Special Needs Classes Start the First Garden at HHS

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by Melissa Juhasz

Several students tend to the new garden at HHS every week.

Nora Ferro, Staff Writer

HHS special needs classes have recently started their newest project, that being HHS’s very own garden in the outdoor courtyard. The closed off land, which is rarely used, is blocked off from wind and gets perfect sunlight. It is also right in the middle of one of the school’s main wings of classrooms for various individuals to see throughout the day. Several groups of students and faculty were involved in this project. The Life Skills classes that include students with mild and moderate autism were a big help, along with 2 post graduate classes who focus on functional reading/math, and work readiness. Some of the faculty involved are Larry Spencer and Melissa Juhasz.

The project started when a friend of Juhas’sz donated 100 plants from their own business called Bonnie plants. Unsure of what to do with all these seedlings at first, Juhasz thought that a school garden would be a great idea for the students to work on because they could learn numerous more skills. Juhasz has been teaching at Hillsborough High school for 21 years and is ecstatic to be working with special needs students once again after a period of teaching science courses. She explains that working with young adults who have special needs is her true passion and seeing their successes makes her happy each day.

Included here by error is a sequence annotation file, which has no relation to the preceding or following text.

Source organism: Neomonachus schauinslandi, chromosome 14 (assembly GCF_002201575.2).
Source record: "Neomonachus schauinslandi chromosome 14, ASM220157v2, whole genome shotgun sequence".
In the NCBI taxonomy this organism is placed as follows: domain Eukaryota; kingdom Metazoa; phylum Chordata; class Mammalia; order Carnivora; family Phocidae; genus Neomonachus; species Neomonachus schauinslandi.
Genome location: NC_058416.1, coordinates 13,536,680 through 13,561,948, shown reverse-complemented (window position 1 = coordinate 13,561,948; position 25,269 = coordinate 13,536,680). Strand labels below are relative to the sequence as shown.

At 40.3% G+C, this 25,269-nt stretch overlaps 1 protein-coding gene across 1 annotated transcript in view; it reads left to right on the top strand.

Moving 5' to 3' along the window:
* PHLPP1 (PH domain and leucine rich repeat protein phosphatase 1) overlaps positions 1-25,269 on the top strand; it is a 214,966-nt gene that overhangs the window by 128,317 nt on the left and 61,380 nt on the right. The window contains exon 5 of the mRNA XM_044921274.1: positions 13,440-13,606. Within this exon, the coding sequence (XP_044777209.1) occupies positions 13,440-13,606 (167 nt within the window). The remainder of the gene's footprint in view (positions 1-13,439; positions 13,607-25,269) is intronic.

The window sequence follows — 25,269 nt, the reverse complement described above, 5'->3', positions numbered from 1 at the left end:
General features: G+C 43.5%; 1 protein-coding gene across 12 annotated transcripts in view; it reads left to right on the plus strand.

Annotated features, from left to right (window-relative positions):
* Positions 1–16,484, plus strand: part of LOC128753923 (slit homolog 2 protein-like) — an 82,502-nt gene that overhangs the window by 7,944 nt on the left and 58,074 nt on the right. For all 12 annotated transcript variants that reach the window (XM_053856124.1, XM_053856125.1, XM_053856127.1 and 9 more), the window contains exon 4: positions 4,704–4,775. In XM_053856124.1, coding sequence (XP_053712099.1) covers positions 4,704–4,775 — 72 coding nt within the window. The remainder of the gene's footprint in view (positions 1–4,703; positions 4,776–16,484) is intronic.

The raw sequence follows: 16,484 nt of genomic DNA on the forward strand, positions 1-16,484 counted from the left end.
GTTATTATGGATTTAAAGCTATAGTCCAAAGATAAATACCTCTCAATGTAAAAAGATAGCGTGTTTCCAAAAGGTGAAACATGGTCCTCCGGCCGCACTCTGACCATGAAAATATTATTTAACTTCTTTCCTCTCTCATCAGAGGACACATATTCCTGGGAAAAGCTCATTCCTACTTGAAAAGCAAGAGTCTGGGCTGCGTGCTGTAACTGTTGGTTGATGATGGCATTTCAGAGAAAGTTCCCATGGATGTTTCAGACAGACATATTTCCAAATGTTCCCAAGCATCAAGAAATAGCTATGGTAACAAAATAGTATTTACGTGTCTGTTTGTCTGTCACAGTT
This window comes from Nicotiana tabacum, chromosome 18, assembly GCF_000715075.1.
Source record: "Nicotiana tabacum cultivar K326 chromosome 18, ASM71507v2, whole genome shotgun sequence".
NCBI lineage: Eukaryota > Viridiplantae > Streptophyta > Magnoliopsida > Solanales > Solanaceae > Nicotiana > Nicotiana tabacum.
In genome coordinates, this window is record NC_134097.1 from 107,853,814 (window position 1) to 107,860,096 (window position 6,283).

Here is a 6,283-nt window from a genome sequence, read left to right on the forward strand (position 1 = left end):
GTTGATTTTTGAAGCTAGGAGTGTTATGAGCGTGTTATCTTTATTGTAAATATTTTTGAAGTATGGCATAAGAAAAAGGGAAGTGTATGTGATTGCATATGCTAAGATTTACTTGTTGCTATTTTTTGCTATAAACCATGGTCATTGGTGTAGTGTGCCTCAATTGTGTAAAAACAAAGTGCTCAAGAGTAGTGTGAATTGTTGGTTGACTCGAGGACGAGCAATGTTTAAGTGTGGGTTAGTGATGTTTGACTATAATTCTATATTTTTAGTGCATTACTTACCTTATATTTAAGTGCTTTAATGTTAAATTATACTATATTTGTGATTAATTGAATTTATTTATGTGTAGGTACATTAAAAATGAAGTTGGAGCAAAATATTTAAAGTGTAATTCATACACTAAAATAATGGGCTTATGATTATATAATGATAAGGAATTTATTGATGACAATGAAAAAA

In order to make this garden happen, the faculty involved compiled a list of needed materials to which the community responded quite quickly. Lowe’s donated tomato cages, wooden stakes, a wheel barrow, rakes, while Central Jersey nurseries¬† added rebar for boards, shovels, gardening gloves for digging, watering cans, and more. To add, the Bell Mead Co Op donated soil, leaf compost, sand, and screen top soil for planting. The Hamill family also donated 2 reused storage containers for holding any needed supplies outside, and extra garden gloves. The necessary lumber for constructing garden beds was mostly donated or found by participants like the Juhasz, Blauvelt, and Silverman families.

After planting began, a craft sale was held by the Boro Blooms, the group of students and staff who are participating in the project. There they sold buttons, painted stones, bookmarks, birdhouses, along with a real plant sale for selling the herbs grown on property.

Another positive factor is that this project does not end with the school year. Since the garden will need care and attention during the hot summer months, the ESY (extended school-year) program will have many tasks to complete weekly, giving more kids ample opportunities to learn about the garden and how to use their new skills.

For only being two months old, the new Boro Blooms Garden is already making a great impact on the school environment, and adding to the long list of great ideas to keep these students involved.